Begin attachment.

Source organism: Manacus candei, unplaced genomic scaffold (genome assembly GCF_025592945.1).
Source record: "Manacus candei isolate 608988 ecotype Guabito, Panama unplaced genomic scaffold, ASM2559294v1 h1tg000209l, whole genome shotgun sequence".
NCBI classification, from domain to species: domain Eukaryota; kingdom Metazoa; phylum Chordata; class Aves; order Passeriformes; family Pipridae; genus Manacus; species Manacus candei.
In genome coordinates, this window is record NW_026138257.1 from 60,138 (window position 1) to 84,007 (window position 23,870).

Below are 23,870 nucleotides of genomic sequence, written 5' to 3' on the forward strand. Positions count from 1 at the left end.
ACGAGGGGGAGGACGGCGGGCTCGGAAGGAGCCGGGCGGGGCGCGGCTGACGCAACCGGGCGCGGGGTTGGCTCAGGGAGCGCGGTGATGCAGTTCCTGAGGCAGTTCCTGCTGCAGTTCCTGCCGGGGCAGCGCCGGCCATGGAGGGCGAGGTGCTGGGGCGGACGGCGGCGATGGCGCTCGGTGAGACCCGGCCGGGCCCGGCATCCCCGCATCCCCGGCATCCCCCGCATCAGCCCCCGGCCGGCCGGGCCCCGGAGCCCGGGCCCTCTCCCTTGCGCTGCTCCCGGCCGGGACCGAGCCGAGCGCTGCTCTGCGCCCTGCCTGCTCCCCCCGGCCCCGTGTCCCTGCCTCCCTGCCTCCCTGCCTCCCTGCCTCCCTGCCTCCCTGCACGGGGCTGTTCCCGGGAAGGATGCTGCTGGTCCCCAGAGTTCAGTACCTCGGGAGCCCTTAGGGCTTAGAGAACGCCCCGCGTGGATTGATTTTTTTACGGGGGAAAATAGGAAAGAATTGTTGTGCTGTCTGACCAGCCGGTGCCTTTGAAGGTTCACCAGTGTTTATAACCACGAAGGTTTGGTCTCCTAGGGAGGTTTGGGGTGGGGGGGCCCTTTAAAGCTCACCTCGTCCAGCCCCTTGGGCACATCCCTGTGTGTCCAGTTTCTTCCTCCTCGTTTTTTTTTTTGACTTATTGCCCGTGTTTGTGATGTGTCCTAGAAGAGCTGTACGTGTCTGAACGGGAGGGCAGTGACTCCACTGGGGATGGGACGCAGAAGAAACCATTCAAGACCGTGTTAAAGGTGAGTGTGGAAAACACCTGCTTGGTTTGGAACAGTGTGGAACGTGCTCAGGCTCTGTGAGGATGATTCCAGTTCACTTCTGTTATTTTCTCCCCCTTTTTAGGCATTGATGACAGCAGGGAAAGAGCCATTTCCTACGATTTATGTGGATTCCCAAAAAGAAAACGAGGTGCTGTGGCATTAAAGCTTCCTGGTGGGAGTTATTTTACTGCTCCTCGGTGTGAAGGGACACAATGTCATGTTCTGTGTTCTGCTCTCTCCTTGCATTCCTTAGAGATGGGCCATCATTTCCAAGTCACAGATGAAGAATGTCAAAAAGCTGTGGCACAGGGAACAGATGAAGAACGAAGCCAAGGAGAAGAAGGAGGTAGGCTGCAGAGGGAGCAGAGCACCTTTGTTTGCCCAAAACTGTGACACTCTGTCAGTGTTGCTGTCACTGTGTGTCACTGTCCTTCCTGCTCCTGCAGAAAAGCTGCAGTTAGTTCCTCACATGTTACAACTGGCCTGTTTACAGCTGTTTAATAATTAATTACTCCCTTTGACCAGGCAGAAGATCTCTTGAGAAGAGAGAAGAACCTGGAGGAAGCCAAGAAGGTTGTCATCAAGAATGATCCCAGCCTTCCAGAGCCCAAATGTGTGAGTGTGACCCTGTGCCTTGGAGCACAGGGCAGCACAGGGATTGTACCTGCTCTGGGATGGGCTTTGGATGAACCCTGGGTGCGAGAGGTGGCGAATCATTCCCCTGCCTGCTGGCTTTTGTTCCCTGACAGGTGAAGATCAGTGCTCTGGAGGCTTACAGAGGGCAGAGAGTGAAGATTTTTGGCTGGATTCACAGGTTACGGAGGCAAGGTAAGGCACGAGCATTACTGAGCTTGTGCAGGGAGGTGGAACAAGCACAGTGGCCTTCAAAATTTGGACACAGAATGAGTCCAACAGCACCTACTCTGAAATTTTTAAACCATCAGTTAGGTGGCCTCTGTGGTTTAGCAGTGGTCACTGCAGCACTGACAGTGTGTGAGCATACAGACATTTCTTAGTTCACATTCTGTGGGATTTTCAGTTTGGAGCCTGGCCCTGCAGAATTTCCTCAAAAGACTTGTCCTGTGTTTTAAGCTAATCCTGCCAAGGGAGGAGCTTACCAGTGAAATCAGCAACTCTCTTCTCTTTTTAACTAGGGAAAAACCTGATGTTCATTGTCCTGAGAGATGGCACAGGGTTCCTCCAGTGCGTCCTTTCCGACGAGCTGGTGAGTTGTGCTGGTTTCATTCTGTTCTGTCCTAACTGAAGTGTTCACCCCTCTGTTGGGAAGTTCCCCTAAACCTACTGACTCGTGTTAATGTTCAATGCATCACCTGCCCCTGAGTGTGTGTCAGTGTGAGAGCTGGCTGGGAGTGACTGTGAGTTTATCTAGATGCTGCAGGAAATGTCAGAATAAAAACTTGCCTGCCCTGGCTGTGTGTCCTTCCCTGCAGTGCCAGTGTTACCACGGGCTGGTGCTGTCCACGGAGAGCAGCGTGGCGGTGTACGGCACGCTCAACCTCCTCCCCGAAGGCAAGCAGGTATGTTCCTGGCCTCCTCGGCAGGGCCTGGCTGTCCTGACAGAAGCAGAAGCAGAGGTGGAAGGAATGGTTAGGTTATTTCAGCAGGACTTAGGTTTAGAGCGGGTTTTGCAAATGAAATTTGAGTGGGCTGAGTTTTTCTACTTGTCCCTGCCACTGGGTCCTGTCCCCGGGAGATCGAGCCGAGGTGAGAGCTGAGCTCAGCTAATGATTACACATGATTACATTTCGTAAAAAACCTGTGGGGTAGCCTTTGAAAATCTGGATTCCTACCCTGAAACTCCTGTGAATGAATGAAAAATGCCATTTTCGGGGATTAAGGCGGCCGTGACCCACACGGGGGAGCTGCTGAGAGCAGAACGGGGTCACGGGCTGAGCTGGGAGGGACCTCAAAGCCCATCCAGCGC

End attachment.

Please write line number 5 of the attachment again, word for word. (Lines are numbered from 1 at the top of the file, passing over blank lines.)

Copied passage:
Below are 23,870 nucleotides of genomic sequence, written 5' to 3' on the forward strand. Positions count from 1 at the left end.